Are You a Writer Who Waits?

dog waiting by window

Playing Waiting Games

I’ve been a little obsessed with the idea of waiting, the joys and pains of it. Expectation and anticipation are a form of waiting that offer an element of surprise, a hint of ooh, this is exciting.

Other forms of waiting just suck. Waiting for events over which we have no control, like a scheduled medical procedure or the plumber coming fix the leaky toilet, can be anxiety producing.

No matter what we wait for, when it arrives there is little relief because immediately, there is something else to wait for. Perhaps this is the human condition: being in a constant state of waiting for what comes next.

After scheduling a knee surgery three months in advance, I could think about nothing else. The waiting to just get it over with became almost unbearable. It is now three weeks post-surgery and I am still waiting. Waiting for when I can drive, get on my bike, and when can I stop carrying a bottle of Tylenol around with me.

Writers Who Wait

A writer who waits is a writer who is not writing.

Procrastination, a favored skill by writers around the world, can be a good thing but most of the time, it’s not. While I am somewhat of a procrastination pro, I do recognize that it is often based in fear. I’m not good enough. I have nothing to say. No one will ever read or care about this. Why bother to write it?

A good content creator has to project an air of fearlessness, if only to themselves. Waiting games can help. Imagine if we could free our psyches of this ‘creator fear’ and recognize that good or bad, those first few sentences just have to find their way on to the page.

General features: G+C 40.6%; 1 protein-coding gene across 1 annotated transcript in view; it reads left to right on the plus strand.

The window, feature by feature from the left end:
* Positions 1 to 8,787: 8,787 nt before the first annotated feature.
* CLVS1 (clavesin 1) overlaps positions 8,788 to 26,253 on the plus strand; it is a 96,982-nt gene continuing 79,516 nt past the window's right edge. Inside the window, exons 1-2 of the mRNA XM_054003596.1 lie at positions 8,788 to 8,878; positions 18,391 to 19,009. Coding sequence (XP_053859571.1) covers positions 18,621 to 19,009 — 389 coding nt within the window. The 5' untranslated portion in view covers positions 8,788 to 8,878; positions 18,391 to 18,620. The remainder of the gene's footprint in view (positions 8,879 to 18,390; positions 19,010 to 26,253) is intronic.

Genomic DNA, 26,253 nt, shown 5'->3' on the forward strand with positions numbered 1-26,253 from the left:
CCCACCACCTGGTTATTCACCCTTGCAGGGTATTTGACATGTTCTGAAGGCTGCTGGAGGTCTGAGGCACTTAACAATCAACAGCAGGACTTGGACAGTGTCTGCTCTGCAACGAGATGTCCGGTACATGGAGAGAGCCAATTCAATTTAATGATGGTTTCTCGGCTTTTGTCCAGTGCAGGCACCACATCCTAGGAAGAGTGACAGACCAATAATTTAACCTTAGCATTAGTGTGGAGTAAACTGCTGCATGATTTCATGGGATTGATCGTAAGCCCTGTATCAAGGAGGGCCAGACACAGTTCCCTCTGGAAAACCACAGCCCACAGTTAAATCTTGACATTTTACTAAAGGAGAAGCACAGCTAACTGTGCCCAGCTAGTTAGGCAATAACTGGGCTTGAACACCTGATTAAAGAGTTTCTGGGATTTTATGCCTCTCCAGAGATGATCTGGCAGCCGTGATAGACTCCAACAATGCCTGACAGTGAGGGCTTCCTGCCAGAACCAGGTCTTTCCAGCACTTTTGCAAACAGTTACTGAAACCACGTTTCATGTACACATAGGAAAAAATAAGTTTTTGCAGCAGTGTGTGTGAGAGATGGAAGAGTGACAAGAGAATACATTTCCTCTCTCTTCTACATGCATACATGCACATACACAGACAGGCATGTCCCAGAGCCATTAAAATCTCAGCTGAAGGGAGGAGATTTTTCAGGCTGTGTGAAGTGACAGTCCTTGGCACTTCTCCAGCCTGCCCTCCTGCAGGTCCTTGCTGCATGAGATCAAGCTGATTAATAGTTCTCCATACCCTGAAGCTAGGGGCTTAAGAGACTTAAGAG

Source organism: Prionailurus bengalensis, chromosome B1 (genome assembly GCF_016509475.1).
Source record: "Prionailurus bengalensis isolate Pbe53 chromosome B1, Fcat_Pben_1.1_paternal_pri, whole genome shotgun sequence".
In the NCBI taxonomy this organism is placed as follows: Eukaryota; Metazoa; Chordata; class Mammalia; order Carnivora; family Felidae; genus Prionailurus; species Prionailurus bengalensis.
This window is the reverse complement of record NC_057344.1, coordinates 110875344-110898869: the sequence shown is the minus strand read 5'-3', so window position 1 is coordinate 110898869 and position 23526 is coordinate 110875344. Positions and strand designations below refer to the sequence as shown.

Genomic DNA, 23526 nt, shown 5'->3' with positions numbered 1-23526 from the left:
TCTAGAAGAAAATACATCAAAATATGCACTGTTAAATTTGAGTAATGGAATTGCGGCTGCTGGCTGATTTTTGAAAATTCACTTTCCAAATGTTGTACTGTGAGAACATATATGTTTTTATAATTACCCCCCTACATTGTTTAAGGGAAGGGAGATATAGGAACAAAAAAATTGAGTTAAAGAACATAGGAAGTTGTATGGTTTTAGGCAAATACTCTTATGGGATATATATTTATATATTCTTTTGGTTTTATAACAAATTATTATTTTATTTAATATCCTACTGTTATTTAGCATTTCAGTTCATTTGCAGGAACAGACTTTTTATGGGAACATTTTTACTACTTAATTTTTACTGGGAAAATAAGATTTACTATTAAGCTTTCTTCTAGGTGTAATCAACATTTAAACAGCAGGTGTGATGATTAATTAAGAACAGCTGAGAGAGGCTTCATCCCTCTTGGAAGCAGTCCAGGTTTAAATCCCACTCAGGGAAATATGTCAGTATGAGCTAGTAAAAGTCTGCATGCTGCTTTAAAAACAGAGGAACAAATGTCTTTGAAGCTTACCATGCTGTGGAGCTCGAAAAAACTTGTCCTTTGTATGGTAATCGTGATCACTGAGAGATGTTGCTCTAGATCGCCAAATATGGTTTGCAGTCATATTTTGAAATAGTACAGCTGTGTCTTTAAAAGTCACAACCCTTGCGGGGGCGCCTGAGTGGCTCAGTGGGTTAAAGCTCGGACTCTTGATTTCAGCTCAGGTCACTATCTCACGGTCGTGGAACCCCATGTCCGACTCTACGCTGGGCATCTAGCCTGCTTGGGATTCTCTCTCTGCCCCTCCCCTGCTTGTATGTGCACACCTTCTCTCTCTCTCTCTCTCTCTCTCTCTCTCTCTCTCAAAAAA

Try this: Beth and I are huge fans of inventing creative limitations, and they are perfect for waiting games. Don’t want to get started on the CEO speech draft? No worries. Set a timer for three minutes and write all the reasons you don’t like this assignment. Keep putting off the employee newsletter draft? Type with your eyes closed and write an embarrassing work story from your past.

Focusing on a limitation turns off that editor voice in our heads and makes it fun to be silly and to “write bad.” Once your fingers start moving, the words and ideas will graduate from silly to interesting.

No one need see these sentences. Consider them warm-up exercises, just like you do at the beginning of a kickboxing class.

Waiting for Inspiration

Years ago I heard the author Phillip Pullman give a great answer to that horrible question writers get asked: where do you get your inspiration from?

He said, I don’t know where inspiration comes from. But I know where it goes to. It goes to my desk and if I’m not sitting there working, it will go somewhere else.

This quote has stuck in my head and sometimes, during my inspiration-less periods, I recite it to myself like a mantra. Any trick to get me to the desk.

There are some artists who insist they need only create when inspiration strikes and they are fine with waiting for it to arrive. The problem is that for most of us, inspiration is not a lightning strike, it’s not a particular moment in which our imaginations are graced with a perfect story and out it flows.

Waiting for inspiration is a classic waiting game and the odds will always be against you. But what if we could turn that around? What if we could create an atmosphere where the act of waiting was replaced with routine?